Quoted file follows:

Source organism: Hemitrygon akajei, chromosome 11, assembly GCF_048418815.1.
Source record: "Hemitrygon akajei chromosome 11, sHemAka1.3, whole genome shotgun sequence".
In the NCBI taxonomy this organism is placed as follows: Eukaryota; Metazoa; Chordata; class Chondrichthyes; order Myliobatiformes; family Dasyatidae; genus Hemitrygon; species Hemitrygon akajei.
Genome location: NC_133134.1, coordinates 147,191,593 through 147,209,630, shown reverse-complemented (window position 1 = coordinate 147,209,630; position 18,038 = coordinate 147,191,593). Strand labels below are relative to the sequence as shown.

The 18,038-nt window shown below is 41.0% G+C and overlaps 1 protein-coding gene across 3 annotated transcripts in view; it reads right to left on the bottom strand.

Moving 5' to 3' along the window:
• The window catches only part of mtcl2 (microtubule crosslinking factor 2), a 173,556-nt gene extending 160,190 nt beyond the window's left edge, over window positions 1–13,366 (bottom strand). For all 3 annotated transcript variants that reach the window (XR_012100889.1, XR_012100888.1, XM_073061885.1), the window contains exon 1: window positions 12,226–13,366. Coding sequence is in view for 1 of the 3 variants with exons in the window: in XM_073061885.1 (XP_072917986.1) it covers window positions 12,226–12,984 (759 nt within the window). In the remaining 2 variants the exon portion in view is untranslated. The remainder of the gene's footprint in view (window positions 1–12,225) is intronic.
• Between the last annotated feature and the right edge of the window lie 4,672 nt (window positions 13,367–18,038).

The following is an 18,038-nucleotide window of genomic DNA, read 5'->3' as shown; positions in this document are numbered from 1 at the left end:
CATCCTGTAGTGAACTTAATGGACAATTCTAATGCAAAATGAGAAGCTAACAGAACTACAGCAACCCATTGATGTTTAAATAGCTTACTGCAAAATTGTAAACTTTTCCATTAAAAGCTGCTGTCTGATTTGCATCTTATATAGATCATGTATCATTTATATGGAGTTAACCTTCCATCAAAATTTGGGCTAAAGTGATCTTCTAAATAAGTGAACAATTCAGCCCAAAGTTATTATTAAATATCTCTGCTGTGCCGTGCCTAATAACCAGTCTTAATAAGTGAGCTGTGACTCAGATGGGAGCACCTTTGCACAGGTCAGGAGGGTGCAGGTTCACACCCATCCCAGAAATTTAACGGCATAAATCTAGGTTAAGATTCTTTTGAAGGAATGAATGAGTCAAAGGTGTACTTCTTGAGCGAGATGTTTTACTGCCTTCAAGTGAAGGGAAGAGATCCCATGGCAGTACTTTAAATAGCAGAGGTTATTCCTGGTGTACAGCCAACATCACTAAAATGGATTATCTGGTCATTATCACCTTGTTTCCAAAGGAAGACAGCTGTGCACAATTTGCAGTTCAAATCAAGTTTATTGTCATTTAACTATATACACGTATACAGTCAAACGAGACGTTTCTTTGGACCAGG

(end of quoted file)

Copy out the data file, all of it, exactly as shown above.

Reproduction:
Source organism: Hemitrygon akajei, chromosome 11, assembly GCF_048418815.1.
Source record: "Hemitrygon akajei chromosome 11, sHemAka1.3, whole genome shotgun sequence".
In the NCBI taxonomy this organism is placed as follows: Eukaryota; Metazoa; Chordata; class Chondrichthyes; order Myliobatiformes; family Dasyatidae; genus Hemitrygon; species Hemitrygon akajei.
Genome location: NC_133134.1, coordinates 147,191,593 through 147,209,630, shown reverse-complemented (window position 1 = coordinate 147,209,630; position 18,038 = coordinate 147,191,593). Strand labels below are relative to the sequence as shown.

The 18,038-nt window shown below is 41.0% G+C and overlaps 1 protein-coding gene across 3 annotated transcripts in view; it reads right to left on the bottom strand.

Moving 5' to 3' along the window:
• The window catches only part of mtcl2 (microtubule crosslinking factor 2), a 173,556-nt gene extending 160,190 nt beyond the window's left edge, over window positions 1–13,366 (bottom strand). For all 3 annotated transcript variants that reach the window (XR_012100889.1, XR_012100888.1, XM_073061885.1), the window contains exon 1: window positions 12,226–13,366. Coding sequence is in view for 1 of the 3 variants with exons in the window: in XM_073061885.1 (XP_072917986.1) it covers window positions 12,226–12,984 (759 nt within the window). In the remaining 2 variants the exon portion in view is untranslated. The remainder of the gene's footprint in view (window positions 1–12,225) is intronic.
• Between the last annotated feature and the right edge of the window lie 4,672 nt (window positions 13,367–18,038).

The following is an 18,038-nucleotide window of genomic DNA, read 5'->3' as shown; positions in this document are numbered from 1 at the left end:
CATCCTGTAGTGAACTTAATGGACAATTCTAATGCAAAATGAGAAGCTAACAGAACTACAGCAACCCATTGATGTTTAAATAGCTTACTGCAAAATTGTAAACTTTTCCATTAAAAGCTGCTGTCTGATTTGCATCTTATATAGATCATGTATCATTTATATGGAGTTAACCTTCCATCAAAATTTGGGCTAAAGTGATCTTCTAAATAAGTGAACAATTCAGCCCAAAGTTATTATTAAATATCTCTGCTGTGCCGTGCCTAATAACCAGTCTTAATAAGTGAGCTGTGACTCAGATGGGAGCACCTTTGCACAGGTCAGGAGGGTGCAGGTTCACACCCATCCCAGAAATTTAACGGCATAAATCTAGGTTAAGATTCTTTTGAAGGAATGAATGAGTCAAAGGTGTACTTCTTGAGCGAGATGTTTTACTGCCTTCAAGTGAAGGGAAGAGATCCCATGGCAGTACTTTAAATAGCAGAGGTTATTCCTGGTGTACAGCCAACATCACTAAAATGGATTATCTGGTCATTATCACCTTGTTTCCAAAGGAAGACAGCTGTGCACAATTTGCAGTTCAAATCAAGTTTATTGTCATTTAACTATATACACGTATACAGTCAAACGAGACGTTTCTTTGGACCAGG